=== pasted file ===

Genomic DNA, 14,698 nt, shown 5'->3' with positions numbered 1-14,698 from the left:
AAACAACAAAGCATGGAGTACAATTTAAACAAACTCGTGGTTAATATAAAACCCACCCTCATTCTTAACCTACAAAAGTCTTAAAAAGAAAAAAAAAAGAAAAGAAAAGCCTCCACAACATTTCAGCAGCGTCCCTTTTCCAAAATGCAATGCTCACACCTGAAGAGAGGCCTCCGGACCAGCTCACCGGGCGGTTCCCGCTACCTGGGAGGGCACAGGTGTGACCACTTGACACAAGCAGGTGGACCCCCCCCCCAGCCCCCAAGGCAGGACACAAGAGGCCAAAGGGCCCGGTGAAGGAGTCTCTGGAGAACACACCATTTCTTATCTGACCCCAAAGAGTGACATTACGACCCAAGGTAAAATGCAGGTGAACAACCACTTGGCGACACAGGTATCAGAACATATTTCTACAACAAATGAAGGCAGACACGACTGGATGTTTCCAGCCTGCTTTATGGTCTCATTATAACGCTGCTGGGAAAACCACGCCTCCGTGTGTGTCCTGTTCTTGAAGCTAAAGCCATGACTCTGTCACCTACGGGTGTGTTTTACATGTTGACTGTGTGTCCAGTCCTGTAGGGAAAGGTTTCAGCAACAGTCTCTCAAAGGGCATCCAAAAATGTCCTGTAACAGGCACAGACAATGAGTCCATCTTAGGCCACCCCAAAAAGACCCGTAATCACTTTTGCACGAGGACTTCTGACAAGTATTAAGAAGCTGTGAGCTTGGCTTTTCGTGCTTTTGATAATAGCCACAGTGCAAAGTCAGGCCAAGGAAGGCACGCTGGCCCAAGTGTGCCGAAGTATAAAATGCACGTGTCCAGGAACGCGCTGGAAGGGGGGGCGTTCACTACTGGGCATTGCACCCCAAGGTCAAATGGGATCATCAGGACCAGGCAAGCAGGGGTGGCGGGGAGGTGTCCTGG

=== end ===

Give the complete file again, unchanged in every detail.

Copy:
Genomic DNA, 14,698 nt, shown 5'->3' with positions numbered 1-14,698 from the left:
AAACAACAAAGCATGGAGTACAATTTAAACAAACTCGTGGTTAATATAAAACCCACCCTCATTCTTAACCTACAAAAGTCTTAAAAAGAAAAAAAAAAGAAAAGAAAAGCCTCCACAACATTTCAGCAGCGTCCCTTTTCCAAAATGCAATGCTCACACCTGAAGAGAGGCCTCCGGACCAGCTCACCGGGCGGTTCCCGCTACCTGGGAGGGCACAGGTGTGACCACTTGACACAAGCAGGTGGACCCCCCCCCCAGCCCCCAAGGCAGGACACAAGAGGCCAAAGGGCCCGGTGAAGGAGTCTCTGGAGAACACACCATTTCTTATCTGACCCCAAAGAGTGACATTACGACCCAAGGTAAAATGCAGGTGAACAACCACTTGGCGACACAGGTATCAGAACATATTTCTACAACAAATGAAGGCAGACACGACTGGATGTTTCCAGCCTGCTTTATGGTCTCATTATAACGCTGCTGGGAAAACCACGCCTCCGTGTGTGTCCTGTTCTTGAAGCTAAAGCCATGACTCTGTCACCTACGGGTGTGTTTTACATGTTGACTGTGTGTCCAGTCCTGTAGGGAAAGGTTTCAGCAACAGTCTCTCAAAGGGCATCCAAAAATGTCCTGTAACAGGCACAGACAATGAGTCCATCTTAGGCCACCCCAAAAAGACCCGTAATCACTTTTGCACGAGGACTTCTGACAAGTATTAAGAAGCTGTGAGCTTGGCTTTTCGTGCTTTTGATAATAGCCACAGTGCAAAGTCAGGCCAAGGAAGGCACGCTGGCCCAAGTGTGCCGAAGTATAAAATGCACGTGTCCAGGAACGCGCTGGAAGGGGGGGCGTTCACTACTGGGCATTGCACCCCAAGGTCAAATGGGATCATCAGGACCAGGCAAGCAGGGGTGGCGGGGAGGTGTCCTGG